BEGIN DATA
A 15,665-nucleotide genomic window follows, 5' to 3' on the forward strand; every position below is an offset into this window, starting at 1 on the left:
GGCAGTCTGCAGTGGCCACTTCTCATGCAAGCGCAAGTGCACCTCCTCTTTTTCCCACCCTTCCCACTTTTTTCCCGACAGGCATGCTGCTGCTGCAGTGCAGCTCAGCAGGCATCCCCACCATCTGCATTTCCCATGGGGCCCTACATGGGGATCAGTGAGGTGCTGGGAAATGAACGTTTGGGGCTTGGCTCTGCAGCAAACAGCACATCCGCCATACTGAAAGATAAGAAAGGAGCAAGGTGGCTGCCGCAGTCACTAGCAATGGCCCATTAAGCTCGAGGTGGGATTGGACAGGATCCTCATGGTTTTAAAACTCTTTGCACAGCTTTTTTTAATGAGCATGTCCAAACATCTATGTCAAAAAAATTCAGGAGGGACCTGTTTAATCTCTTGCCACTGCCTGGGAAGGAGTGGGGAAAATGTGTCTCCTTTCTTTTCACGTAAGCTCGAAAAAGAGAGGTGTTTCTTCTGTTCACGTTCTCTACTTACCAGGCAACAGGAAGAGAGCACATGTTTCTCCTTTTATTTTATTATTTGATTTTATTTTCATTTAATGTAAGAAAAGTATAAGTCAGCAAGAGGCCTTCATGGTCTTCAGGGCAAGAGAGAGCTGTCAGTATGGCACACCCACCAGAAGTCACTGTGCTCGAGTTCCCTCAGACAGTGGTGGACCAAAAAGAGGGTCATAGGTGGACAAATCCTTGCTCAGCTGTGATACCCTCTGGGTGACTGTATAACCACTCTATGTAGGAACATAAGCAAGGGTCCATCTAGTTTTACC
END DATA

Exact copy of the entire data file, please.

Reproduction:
A 15,665-nucleotide genomic window follows, 5' to 3' on the forward strand; every position below is an offset into this window, starting at 1 on the left:
GGCAGTCTGCAGTGGCCACTTCTCATGCAAGCGCAAGTGCACCTCCTCTTTTTCCCACCCTTCCCACTTTTTTCCCGACAGGCATGCTGCTGCTGCAGTGCAGCTCAGCAGGCATCCCCACCATCTGCATTTCCCATGGGGCCCTACATGGGGATCAGTGAGGTGCTGGGAAATGAACGTTTGGGGCTTGGCTCTGCAGCAAACAGCACATCCGCCATACTGAAAGATAAGAAAGGAGCAAGGTGGCTGCCGCAGTCACTAGCAATGGCCCATTAAGCTCGAGGTGGGATTGGACAGGATCCTCATGGTTTTAAAACTCTTTGCACAGCTTTTTTTAATGAGCATGTCCAAACATCTATGTCAAAAAAATTCAGGAGGGACCTGTTTAATCTCTTGCCACTGCCTGGGAAGGAGTGGGGAAAATGTGTCTCCTTTCTTTTCACGTAAGCTCGAAAAAGAGAGGTGTTTCTTCTGTTCACGTTCTCTACTTACCAGGCAACAGGAAGAGAGCACATGTTTCTCCTTTTATTTTATTATTTGATTTTATTTTCATTTAATGTAAGAAAAGTATAAGTCAGCAAGAGGCCTTCATGGTCTTCAGGGCAAGAGAGAGCTGTCAGTATGGCACACCCACCAGAAGTCACTGTGCTCGAGTTCCCTCAGACAGTGGTGGACCAAAAAGAGGGTCATAGGTGGACAAATCCTTGCTCAGCTGTGATACCCTCTGGGTGACTGTATAACCACTCTATGTAGGAACATAAGCAAGGGTCCATCTAGTTTTACC